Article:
Antarctic ponds such as those on the McMurdo Ice Shelf are colonised by a variety of stress-tolerant organisms – the major biodiversity elements within otherwise barren landscapes. NIWA researchers and our international team of collaborators have found that distinct biological communities develop in different chemical and physical conditions.
Although planktonic organisms may be common, biological activity in the ponds is almost always dominated by benthic (bottom-dwelling) microbial mats. The species of cyanobacteria and diatoms that form the mats vary with the type of pond, but the mats themselves are similar in appearance and structure. Almost all these communities form mats. Why is this?
Well, in many ways mats can create a relatively benign microhabitat within the ponds. The copious production of mucilage within the mats appears to play a role in protecting them from damage during freezing and desiccation. A typical pond mat has a heavily pigmented layer of cyanobacteria at the surface, which gives it a characteristic black, brown or orange appearance. The pigments in the surface layer include some that are specially effective at screening out harmful UV radiation. The highly pigmented surface protects an under-layer that flourishes at the much lower light levels that penetrate through the upper layer (1–5% of that at the surface). This lower layer is usually intensely green, and is the site of most of the photosynthetic activity in the mat. Photosynthesis results in this layer becoming super-saturated with oxygen, yet just a few millimetres below, oxygen is completely absent as it is consumed by bacterial decomposition. In this anoxic layer, other groups of bacteria grow – such as those utilising sulphate to produce sulphides, or those that reduce carbon dioxide to methane. These bacteria recycle the nutrients needed by the overlying photosynthetic layer. Within the microbial mats at the base of the ponds, we find all of the microbial groups that occur as part of the biogeochemical cycles in more temperate regions.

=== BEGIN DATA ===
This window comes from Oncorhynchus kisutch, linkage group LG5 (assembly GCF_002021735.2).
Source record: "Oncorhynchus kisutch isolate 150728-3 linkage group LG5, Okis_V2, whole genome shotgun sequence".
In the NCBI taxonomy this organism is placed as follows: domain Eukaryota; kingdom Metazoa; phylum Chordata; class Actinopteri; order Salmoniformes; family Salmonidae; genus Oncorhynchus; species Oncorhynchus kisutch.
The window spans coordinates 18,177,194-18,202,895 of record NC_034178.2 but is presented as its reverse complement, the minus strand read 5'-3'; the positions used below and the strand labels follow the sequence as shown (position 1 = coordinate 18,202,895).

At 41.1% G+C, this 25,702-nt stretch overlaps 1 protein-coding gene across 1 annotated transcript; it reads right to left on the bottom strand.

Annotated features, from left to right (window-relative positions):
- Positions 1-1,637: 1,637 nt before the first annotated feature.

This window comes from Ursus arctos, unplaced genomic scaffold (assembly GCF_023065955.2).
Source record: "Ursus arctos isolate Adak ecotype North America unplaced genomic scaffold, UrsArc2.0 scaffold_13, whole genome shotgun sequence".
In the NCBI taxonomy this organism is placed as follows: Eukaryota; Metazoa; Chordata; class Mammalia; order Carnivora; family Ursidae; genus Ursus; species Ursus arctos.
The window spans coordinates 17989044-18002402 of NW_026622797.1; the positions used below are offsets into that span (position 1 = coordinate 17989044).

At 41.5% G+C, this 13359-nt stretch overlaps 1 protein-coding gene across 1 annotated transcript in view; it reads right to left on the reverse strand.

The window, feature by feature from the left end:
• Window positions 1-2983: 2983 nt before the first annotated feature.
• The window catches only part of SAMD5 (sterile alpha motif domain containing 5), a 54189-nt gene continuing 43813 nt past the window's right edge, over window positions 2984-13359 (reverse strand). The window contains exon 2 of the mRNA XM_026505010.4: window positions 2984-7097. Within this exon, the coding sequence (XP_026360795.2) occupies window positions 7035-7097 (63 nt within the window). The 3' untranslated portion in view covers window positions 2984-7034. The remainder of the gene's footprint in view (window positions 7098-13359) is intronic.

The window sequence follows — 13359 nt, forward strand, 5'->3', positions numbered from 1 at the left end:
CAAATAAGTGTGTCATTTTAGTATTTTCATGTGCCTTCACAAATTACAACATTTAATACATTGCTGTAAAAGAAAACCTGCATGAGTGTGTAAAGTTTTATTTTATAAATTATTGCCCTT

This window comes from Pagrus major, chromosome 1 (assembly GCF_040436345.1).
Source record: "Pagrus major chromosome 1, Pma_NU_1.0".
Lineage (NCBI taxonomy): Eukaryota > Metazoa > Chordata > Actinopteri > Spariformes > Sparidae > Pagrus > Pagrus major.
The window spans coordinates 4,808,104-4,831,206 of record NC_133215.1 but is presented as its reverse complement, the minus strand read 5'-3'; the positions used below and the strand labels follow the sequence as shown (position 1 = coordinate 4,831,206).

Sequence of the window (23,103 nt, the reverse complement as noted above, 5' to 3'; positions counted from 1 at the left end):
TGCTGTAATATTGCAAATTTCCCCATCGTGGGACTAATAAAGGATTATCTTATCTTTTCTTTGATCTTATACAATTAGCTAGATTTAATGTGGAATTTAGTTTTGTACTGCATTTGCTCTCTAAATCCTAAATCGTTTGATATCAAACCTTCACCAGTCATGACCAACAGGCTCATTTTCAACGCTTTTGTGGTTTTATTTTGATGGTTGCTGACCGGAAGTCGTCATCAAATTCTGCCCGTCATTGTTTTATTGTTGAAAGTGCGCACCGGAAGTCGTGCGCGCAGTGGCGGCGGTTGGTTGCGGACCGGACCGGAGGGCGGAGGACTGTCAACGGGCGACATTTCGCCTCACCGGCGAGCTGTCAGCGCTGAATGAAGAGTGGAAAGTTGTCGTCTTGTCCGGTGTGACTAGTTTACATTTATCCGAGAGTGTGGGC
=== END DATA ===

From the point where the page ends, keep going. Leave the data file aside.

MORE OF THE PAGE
Ancient communities and Snowball Earth
These ponds offer insights into some spectacular moments in the early history of life on earth. The oldest recognisable Precambrian fossils are of laminated cyanobacterial mats, almost identical to those seen today on the McMurdo Ice Shelf. A similar structure may indicate similar function. Cyanobacterial mats may have been among the first genuine communities of interacting microbial species. At the end of the Precambrian, many scientists believe that the earth went through extreme glaciation events (Snowball Earth) when even the tropics froze. Systems like the McMurdo Ice Shelf may have been among the few refuges where early life could survive with little oxygen, extreme temperatures, corrosive chemistry and high UV. It is tempting to believe that the ability of these mats to tolerate the extremes of Antarctica, stems from the genetic lessons learnt at that time, perhaps as long ago as 2 billion years! A walk on the McMurdo Ice Shelf offers a glimpse of what early life on Earth must have been like.
Teachers: this article can be used for NCEA Achievement Standards in Biology (1.4, 2.4, 2.5, 2.7, 3.4), Science (2.5, 3.5), Geography (1.1, 1.6, 1.7, 2.1, 2.6, 2.7, 3.1, 3.6, 3.7). See other curriculum connections at www.niwa.co.nz/pubs/wa/resources
Ian Hawes is based at NIWA in Hamilton; Clive Howard-Williams is at NIWA in Christchurch.
This research receives FRST funding in “Antarctic Aquatic Ecosystems” (C01X0220) and benefits from collaboration with the Cawthron Institute.